In going against this advice, keep in mind that people also like familiar topics, so if you feel compelled to write about Hendrix’s guitar style, then, why not? Aristotle argues that art is cathartic (meant to purify the spirit), so if you are enjoying the material and working on your craft—go for it!
Blog Tip 3: Do Some Research!
The one thing I don’t see a lot when it comes to blogs is evidence of people having done prior research before they start actively writing. Doing research takes no time and I actually find it to be pretty fun, because I get to see what other blogs are doing and how they handle mundane and complex information in different ways.
First, you might consider a broad research strategy where you go to the most popular websites right now and check them out. Ideally, you want to examine their page design first: find out where they keep information and find out what each page has in common and what each page has different (and why). Finally, find out how they engage with their customers. Is there a form to fill out? Is there an open dialogue? Do you think the way this company interacts with their customers is effective? Why?
And don’t just focus on those questions! Brainstorm questions you might have for a digital design specialist and see how they apply to the websites you are examining.
Second, bring your research strategy into the realm of the microcosm. In other words, find websites and blogs that inspired you or have similar information and topics. Are you a self-help blog? Find other self-help blogs! Are you a literature blog? Find other literature blogs!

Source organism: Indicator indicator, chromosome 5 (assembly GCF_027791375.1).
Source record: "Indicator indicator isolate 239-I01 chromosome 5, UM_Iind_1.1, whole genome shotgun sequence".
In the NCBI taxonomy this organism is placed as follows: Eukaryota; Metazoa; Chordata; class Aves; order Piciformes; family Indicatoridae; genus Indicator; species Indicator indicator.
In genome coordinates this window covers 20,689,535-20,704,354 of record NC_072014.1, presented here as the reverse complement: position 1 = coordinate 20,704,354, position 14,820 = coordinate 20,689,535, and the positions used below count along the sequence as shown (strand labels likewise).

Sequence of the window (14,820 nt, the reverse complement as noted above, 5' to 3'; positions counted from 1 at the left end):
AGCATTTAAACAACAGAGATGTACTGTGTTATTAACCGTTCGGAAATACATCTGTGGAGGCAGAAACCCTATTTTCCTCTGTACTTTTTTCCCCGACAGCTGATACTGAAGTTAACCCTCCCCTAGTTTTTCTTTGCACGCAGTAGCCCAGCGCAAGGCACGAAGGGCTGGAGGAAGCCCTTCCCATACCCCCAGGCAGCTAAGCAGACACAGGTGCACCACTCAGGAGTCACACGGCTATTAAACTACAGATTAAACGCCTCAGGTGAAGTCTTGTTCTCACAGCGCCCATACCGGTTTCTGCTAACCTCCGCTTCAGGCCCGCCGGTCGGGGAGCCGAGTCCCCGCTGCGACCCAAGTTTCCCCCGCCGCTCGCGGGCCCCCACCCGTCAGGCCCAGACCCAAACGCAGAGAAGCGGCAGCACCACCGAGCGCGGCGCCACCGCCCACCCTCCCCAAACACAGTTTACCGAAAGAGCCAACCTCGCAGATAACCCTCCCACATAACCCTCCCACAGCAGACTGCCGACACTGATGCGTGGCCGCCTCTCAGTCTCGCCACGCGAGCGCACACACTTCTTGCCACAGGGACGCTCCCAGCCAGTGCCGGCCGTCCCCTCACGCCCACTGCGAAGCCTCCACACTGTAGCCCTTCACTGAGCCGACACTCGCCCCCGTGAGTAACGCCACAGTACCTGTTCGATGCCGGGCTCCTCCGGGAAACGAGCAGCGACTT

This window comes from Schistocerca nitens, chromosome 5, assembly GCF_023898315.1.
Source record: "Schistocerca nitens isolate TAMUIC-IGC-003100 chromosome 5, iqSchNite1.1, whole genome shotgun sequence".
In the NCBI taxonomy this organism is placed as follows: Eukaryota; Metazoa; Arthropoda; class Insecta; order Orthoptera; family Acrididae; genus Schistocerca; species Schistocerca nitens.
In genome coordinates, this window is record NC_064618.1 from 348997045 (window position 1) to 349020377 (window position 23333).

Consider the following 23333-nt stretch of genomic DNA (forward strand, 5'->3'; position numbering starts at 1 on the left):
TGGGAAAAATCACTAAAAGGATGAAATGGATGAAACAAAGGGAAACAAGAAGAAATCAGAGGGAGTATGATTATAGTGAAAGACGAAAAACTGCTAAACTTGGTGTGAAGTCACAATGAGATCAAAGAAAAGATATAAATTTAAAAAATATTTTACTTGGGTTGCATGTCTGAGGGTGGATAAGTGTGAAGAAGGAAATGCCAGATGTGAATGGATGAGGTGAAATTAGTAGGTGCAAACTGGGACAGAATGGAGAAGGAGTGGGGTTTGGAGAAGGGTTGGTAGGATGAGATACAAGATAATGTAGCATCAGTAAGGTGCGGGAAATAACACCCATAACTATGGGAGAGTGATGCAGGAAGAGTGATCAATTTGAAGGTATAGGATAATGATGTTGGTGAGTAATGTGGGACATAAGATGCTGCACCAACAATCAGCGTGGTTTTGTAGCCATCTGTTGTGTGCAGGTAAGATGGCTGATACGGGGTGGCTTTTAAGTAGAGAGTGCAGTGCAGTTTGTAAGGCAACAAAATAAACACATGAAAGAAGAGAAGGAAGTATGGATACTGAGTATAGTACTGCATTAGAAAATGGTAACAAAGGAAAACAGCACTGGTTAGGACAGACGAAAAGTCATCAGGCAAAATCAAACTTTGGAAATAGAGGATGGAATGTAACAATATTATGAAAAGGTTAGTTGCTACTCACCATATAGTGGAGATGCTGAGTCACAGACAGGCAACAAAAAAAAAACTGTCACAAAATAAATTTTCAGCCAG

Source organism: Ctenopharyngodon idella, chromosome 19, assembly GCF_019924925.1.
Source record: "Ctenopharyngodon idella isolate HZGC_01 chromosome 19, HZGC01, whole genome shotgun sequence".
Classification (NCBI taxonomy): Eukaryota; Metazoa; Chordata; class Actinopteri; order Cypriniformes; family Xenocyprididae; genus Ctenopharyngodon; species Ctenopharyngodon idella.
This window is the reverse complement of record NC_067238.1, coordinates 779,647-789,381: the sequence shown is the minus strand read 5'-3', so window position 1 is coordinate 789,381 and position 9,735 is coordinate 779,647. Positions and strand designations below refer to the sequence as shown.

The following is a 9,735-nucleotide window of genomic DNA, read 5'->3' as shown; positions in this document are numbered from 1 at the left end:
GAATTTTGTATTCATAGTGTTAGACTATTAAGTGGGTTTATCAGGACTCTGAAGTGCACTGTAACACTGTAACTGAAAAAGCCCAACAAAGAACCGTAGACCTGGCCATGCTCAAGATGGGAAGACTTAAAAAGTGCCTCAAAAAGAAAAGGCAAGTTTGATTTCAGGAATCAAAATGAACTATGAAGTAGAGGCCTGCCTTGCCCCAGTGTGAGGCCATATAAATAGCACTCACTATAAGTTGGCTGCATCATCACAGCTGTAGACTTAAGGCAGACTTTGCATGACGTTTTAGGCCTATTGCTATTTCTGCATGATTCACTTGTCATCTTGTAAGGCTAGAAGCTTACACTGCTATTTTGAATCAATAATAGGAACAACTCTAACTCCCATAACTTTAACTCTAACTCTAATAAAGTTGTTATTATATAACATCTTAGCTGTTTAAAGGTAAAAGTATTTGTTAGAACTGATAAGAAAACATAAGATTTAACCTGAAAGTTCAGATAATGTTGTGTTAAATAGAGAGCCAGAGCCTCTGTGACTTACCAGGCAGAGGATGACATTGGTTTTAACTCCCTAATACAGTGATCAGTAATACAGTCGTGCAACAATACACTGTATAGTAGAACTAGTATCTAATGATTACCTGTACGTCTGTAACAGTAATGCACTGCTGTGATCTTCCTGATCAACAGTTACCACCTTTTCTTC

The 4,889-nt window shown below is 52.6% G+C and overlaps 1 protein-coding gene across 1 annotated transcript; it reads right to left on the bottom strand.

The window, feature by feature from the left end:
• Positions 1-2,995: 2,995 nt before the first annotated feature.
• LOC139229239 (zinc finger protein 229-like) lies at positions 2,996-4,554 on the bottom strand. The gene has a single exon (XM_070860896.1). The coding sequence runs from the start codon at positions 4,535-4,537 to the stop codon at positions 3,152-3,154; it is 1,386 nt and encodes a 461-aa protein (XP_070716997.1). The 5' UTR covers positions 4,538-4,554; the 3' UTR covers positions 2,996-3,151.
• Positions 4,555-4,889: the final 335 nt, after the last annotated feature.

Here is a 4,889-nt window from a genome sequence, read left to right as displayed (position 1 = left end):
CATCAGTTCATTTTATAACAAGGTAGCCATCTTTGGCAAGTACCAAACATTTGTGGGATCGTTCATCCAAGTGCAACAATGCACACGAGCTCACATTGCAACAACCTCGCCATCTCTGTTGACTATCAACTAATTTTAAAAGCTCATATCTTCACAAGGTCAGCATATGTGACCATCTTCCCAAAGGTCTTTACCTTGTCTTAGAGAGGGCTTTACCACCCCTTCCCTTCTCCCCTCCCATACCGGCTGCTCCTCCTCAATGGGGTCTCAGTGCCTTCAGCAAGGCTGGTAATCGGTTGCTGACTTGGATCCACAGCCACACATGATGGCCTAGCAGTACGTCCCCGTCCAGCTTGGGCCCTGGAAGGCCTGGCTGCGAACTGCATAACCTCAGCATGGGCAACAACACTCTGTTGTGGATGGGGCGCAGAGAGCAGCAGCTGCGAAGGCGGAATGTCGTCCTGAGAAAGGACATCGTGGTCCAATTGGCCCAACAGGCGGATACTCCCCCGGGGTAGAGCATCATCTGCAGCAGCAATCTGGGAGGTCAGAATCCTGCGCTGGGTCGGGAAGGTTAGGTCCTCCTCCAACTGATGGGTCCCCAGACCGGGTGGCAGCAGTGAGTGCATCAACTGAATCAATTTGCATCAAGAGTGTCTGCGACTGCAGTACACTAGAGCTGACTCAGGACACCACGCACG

Next, examine the design of each blog. What works well? What does not work well? What are they doing that you could be doing better? Again, dream up questions that will give you solid answers, which you can then use to build an effective and successful blog.
Blog Tip 4: Interact and Engage!
I will keep this one brief, but I think people forget to deliver on this particular part of blogging, and it’s certainly one that I need to spend more time on:
Interact and engage with other blogs and writers.
Writing is communal and so is blogging. While we may feel as though writing is a solitary function, academic research does not show that the best work comes from individuals sitting alone in dark rooms with bottles of whiskey and cigarettes. You may feel cool, but your writing and craft will suffer. In fact, research shows that engaging with others and discussing writing improves one’s craft immensely.
I mean, even the greatest authors of all time had writing circles, editors, publishers, beta readers, and so on. They wrote, they shared, and they created excellent work.
By engaging with other blogs and writers, you are sharing your work and you are earning something in return. That something includes important feedback from other writers (suffering criticism is a threshold we all have to cross), and confidence in your writing, which will help you write better because you spend less time second-guessing yourself. And, lastly, by interacting and engaging with other writers, you are seeing how other websites function (Blog Tip 1), you are seeing other story angles (Blog Tip 2), you are conducting research through interaction (Blog Tip 3), and you are having meaningful conversations with people who have similar interests (so you are building a writing community).